Turfgrass developed with the support of the USGA is being used in several stadiums that are the home to NFL teams, including FedExField in Landover, Md. (USGA)


Not your average lawn grass, sports turfgrass needs to be strong, dense, and able to withstand changes in temperature. Horticultural scientists test these characteristics at land-grant universities across the country. Kentucky bluegrass, Bermudagrass, and tall fescue are grass species best suited for sports turf. The varieties that land-grant universities develop are sometimes patented. For example, the Kansas City Chiefs, Washington Redskins, Tennessee Titans, and Cleveland Browns use a Bermudagrass hybrid called “Latitude 36,” developed and patented by the Oklahoma State University (OSU) Extension Service. Latitude 36 is known to have excellent traffic tolerance and recuperation rate, improved cold hardiness, and excellent color, texture, density, and uniformity. Latitude 36 was initially developed for golf course fairways with a research grant from the USGA. Developing cold-hardy, fine-textured Bermudagrass cultivars for fairways led to national recognition and adoption by the NFL and other athletic organizations. The wide acceptance by golf and other professional sports is an indication that the researchers did their jobs well, said Dennis Martin, OSU Cooperative Extension turfgrass specialist. “It’s very important that the intended audience is confident enough to install and use Latitude 36. That means that not only did we do our job and assess the market correctly, but also that the market is accepting the product,” Martin said. Another golf fairway variety supported by the USGA, “Tifway 419,” developed at the University of Georgia’s Coastal Plain Agricultural Experiment Center, grows on the fields of the Jacksonville Jaguars, the Tampa Bay Buccaneers and the Arizona Cardinals.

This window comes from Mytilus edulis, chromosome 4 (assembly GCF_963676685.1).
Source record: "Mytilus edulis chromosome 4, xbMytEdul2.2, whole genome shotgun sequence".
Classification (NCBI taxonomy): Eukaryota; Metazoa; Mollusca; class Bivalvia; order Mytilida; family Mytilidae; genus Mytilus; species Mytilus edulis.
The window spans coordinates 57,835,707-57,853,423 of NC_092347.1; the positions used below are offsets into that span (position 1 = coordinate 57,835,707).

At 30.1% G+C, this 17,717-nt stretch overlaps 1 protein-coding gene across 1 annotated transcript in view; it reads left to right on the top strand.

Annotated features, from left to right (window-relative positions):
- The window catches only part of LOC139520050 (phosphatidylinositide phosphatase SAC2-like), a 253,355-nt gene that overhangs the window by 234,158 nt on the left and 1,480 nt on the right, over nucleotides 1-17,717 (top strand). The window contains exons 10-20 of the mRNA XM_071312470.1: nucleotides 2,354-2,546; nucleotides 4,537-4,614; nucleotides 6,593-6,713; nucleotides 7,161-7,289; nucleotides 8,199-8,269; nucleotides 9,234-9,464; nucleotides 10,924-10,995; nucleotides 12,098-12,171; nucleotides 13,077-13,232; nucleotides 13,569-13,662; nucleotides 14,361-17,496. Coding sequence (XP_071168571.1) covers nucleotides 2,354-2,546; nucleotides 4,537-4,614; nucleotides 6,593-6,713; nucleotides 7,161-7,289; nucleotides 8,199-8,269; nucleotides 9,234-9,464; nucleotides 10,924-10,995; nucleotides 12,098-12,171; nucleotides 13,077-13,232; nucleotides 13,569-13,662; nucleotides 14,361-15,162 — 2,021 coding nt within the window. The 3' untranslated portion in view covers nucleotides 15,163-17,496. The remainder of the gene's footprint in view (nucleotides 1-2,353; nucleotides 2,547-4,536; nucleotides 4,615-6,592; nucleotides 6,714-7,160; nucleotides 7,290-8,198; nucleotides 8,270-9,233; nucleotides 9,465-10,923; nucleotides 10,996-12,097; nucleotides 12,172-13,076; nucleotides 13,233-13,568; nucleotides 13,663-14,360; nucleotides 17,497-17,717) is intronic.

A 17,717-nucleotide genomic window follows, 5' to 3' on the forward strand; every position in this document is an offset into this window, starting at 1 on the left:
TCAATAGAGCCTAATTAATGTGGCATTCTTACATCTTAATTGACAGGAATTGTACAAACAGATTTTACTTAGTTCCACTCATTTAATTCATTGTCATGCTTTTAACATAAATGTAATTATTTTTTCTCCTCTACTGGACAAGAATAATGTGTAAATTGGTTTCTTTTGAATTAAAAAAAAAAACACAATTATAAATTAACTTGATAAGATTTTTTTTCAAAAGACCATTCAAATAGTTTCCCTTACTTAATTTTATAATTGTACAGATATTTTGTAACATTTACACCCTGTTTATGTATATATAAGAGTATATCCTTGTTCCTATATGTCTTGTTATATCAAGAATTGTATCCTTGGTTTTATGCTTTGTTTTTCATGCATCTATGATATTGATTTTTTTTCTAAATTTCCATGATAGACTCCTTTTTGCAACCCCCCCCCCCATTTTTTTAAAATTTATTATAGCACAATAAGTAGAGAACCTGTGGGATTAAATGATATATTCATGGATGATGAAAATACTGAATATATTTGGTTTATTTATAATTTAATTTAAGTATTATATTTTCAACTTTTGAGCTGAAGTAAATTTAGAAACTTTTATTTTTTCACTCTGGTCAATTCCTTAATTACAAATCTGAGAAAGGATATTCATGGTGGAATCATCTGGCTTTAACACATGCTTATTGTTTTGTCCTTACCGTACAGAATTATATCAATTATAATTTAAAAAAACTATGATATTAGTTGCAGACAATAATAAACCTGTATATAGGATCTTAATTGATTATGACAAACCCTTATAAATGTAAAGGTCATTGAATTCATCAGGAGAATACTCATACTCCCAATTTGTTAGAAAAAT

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STMA Reaches New Heights in